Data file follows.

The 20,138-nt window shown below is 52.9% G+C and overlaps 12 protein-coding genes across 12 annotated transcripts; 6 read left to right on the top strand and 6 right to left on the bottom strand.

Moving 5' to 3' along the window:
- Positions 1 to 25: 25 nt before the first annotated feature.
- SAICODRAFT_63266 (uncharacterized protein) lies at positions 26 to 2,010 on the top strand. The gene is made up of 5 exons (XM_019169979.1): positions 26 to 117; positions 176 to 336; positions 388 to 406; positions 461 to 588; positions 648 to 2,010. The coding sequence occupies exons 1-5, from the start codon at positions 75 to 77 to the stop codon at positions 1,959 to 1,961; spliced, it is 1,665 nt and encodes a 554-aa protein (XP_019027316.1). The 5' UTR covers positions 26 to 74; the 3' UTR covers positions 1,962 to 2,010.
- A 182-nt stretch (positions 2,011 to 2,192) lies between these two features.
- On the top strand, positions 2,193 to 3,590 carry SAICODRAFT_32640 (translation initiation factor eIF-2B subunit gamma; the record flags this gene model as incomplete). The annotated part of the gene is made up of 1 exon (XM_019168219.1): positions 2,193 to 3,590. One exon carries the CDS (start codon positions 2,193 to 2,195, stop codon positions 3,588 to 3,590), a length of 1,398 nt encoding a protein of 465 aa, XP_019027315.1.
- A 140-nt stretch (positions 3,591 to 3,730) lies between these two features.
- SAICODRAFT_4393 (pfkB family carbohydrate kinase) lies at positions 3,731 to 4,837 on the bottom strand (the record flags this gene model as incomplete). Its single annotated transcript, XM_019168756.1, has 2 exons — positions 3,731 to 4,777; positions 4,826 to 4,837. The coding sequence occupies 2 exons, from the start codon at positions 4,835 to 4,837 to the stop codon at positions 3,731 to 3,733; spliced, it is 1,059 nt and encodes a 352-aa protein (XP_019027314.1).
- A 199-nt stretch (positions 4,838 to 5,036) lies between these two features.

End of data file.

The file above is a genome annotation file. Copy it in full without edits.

The 20,138-nt window shown below is 52.9% G+C and overlaps 12 protein-coding genes across 12 annotated transcripts; 6 read left to right on the top strand and 6 right to left on the bottom strand.

Moving 5' to 3' along the window:
- Positions 1 to 25: 25 nt before the first annotated feature.
- SAICODRAFT_63266 (uncharacterized protein) lies at positions 26 to 2,010 on the top strand. The gene is made up of 5 exons (XM_019169979.1): positions 26 to 117; positions 176 to 336; positions 388 to 406; positions 461 to 588; positions 648 to 2,010. The coding sequence occupies exons 1-5, from the start codon at positions 75 to 77 to the stop codon at positions 1,959 to 1,961; spliced, it is 1,665 nt and encodes a 554-aa protein (XP_019027316.1). The 5' UTR covers positions 26 to 74; the 3' UTR covers positions 1,962 to 2,010.
- A 182-nt stretch (positions 2,011 to 2,192) lies between these two features.
- On the top strand, positions 2,193 to 3,590 carry SAICODRAFT_32640 (translation initiation factor eIF-2B subunit gamma; the record flags this gene model as incomplete). The annotated part of the gene is made up of 1 exon (XM_019168219.1): positions 2,193 to 3,590. One exon carries the CDS (start codon positions 2,193 to 2,195, stop codon positions 3,588 to 3,590), a length of 1,398 nt encoding a protein of 465 aa, XP_019027315.1.
- A 140-nt stretch (positions 3,591 to 3,730) lies between these two features.
- SAICODRAFT_4393 (pfkB family carbohydrate kinase) lies at positions 3,731 to 4,837 on the bottom strand (the record flags this gene model as incomplete). Its single annotated transcript, XM_019168756.1, has 2 exons — positions 3,731 to 4,777; positions 4,826 to 4,837. The coding sequence occupies 2 exons, from the start codon at positions 4,835 to 4,837 to the stop codon at positions 3,731 to 3,733; spliced, it is 1,059 nt and encodes a 352-aa protein (XP_019027314.1).
- A 199-nt stretch (positions 4,838 to 5,036) lies between these two features.